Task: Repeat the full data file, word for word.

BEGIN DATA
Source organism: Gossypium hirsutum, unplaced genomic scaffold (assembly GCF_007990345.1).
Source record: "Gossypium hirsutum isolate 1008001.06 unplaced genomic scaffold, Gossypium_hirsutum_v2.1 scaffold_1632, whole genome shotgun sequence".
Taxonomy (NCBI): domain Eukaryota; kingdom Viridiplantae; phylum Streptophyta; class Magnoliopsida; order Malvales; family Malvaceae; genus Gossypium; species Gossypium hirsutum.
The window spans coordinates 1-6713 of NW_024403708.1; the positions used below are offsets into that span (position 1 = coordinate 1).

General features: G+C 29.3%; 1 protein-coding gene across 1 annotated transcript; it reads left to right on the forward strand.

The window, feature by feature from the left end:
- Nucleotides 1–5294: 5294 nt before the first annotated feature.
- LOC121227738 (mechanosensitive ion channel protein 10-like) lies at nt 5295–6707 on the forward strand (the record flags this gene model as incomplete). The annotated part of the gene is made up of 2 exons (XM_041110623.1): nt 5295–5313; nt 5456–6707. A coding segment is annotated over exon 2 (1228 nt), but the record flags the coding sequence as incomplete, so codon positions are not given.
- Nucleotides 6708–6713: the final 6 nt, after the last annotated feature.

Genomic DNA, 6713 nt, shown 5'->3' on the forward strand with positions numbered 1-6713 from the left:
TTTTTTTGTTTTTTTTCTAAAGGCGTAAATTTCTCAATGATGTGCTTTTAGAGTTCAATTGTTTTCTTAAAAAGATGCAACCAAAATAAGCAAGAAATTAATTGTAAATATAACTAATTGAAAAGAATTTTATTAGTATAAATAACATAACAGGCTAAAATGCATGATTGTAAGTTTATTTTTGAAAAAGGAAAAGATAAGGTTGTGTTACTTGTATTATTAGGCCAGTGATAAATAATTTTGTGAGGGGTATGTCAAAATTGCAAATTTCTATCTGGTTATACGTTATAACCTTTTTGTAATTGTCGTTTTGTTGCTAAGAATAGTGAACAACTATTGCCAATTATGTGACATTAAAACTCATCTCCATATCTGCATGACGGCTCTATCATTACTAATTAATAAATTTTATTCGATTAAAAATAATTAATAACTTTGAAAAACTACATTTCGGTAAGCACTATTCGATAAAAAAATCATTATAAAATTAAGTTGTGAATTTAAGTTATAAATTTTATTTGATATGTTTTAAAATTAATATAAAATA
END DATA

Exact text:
Source organism: Gossypium hirsutum, unplaced genomic scaffold (assembly GCF_007990345.1).
Source record: "Gossypium hirsutum isolate 1008001.06 unplaced genomic scaffold, Gossypium_hirsutum_v2.1 scaffold_1632, whole genome shotgun sequence".
Taxonomy (NCBI): domain Eukaryota; kingdom Viridiplantae; phylum Streptophyta; class Magnoliopsida; order Malvales; family Malvaceae; genus Gossypium; species Gossypium hirsutum.
The window spans coordinates 1-6713 of NW_024403708.1; the positions used below are offsets into that span (position 1 = coordinate 1).

General features: G+C 29.3%; 1 protein-coding gene across 1 annotated transcript; it reads left to right on the forward strand.

The window, feature by feature from the left end:
- Nucleotides 1–5294: 5294 nt before the first annotated feature.
- LOC121227738 (mechanosensitive ion channel protein 10-like) lies at nt 5295–6707 on the forward strand (the record flags this gene model as incomplete). The annotated part of the gene is made up of 2 exons (XM_041110623.1): nt 5295–5313; nt 5456–6707. A coding segment is annotated over exon 2 (1228 nt), but the record flags the coding sequence as incomplete, so codon positions are not given.
- Nucleotides 6708–6713: the final 6 nt, after the last annotated feature.

Genomic DNA, 6713 nt, shown 5'->3' on the forward strand with positions numbered 1-6713 from the left:
TTTTTTTGTTTTTTTTCTAAAGGCGTAAATTTCTCAATGATGTGCTTTTAGAGTTCAATTGTTTTCTTAAAAAGATGCAACCAAAATAAGCAAGAAATTAATTGTAAATATAACTAATTGAAAAGAATTTTATTAGTATAAATAACATAACAGGCTAAAATGCATGATTGTAAGTTTATTTTTGAAAAAGGAAAAGATAAGGTTGTGTTACTTGTATTATTAGGCCAGTGATAAATAATTTTGTGAGGGGTATGTCAAAATTGCAAATTTCTATCTGGTTATACGTTATAACCTTTTTGTAATTGTCGTTTTGTTGCTAAGAATAGTGAACAACTATTGCCAATTATGTGACATTAAAACTCATCTCCATATCTGCATGACGGCTCTATCATTACTAATTAATAAATTTTATTCGATTAAAAATAATTAATAACTTTGAAAAACTACATTTCGGTAAGCACTATTCGATAAAAAAATCATTATAAAATTAAGTTGTGAATTTAAGTTATAAATTTTATTTGATATGTTTTAAAATTAATATAAAATA